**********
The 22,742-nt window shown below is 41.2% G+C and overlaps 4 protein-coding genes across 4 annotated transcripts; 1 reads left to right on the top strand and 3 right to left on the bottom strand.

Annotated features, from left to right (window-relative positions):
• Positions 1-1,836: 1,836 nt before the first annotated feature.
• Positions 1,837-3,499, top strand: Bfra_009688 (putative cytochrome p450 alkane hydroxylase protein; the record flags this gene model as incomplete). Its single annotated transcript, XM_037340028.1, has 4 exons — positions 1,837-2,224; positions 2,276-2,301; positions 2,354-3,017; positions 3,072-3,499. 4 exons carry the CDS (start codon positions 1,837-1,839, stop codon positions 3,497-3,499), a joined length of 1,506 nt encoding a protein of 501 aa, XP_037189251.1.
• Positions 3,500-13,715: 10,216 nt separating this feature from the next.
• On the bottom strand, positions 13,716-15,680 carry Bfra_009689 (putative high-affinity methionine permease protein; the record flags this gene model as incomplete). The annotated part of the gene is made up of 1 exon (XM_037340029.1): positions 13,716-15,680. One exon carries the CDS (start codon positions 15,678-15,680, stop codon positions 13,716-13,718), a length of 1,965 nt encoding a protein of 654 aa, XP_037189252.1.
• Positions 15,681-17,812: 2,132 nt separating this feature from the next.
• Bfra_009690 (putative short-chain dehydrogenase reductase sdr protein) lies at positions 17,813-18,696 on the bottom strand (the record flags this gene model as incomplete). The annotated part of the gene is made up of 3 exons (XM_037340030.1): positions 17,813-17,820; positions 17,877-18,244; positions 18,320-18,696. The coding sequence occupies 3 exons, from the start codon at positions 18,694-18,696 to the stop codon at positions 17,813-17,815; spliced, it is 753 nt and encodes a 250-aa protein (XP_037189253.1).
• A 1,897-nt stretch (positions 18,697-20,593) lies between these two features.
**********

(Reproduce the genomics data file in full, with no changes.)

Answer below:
The 22,742-nt window shown below is 41.2% G+C and overlaps 4 protein-coding genes across 4 annotated transcripts; 1 reads left to right on the top strand and 3 right to left on the bottom strand.

Annotated features, from left to right (window-relative positions):
• Positions 1-1,836: 1,836 nt before the first annotated feature.
• Positions 1,837-3,499, top strand: Bfra_009688 (putative cytochrome p450 alkane hydroxylase protein; the record flags this gene model as incomplete). Its single annotated transcript, XM_037340028.1, has 4 exons — positions 1,837-2,224; positions 2,276-2,301; positions 2,354-3,017; positions 3,072-3,499. 4 exons carry the CDS (start codon positions 1,837-1,839, stop codon positions 3,497-3,499), a joined length of 1,506 nt encoding a protein of 501 aa, XP_037189251.1.
• Positions 3,500-13,715: 10,216 nt separating this feature from the next.
• On the bottom strand, positions 13,716-15,680 carry Bfra_009689 (putative high-affinity methionine permease protein; the record flags this gene model as incomplete). The annotated part of the gene is made up of 1 exon (XM_037340029.1): positions 13,716-15,680. One exon carries the CDS (start codon positions 15,678-15,680, stop codon positions 13,716-13,718), a length of 1,965 nt encoding a protein of 654 aa, XP_037189252.1.
• Positions 15,681-17,812: 2,132 nt separating this feature from the next.
• Bfra_009690 (putative short-chain dehydrogenase reductase sdr protein) lies at positions 17,813-18,696 on the bottom strand (the record flags this gene model as incomplete). The annotated part of the gene is made up of 3 exons (XM_037340030.1): positions 17,813-17,820; positions 17,877-18,244; positions 18,320-18,696. The coding sequence occupies 3 exons, from the start codon at positions 18,694-18,696 to the stop codon at positions 17,813-17,815; spliced, it is 753 nt and encodes a 250-aa protein (XP_037189253.1).
• A 1,897-nt stretch (positions 18,697-20,593) lies between these two features.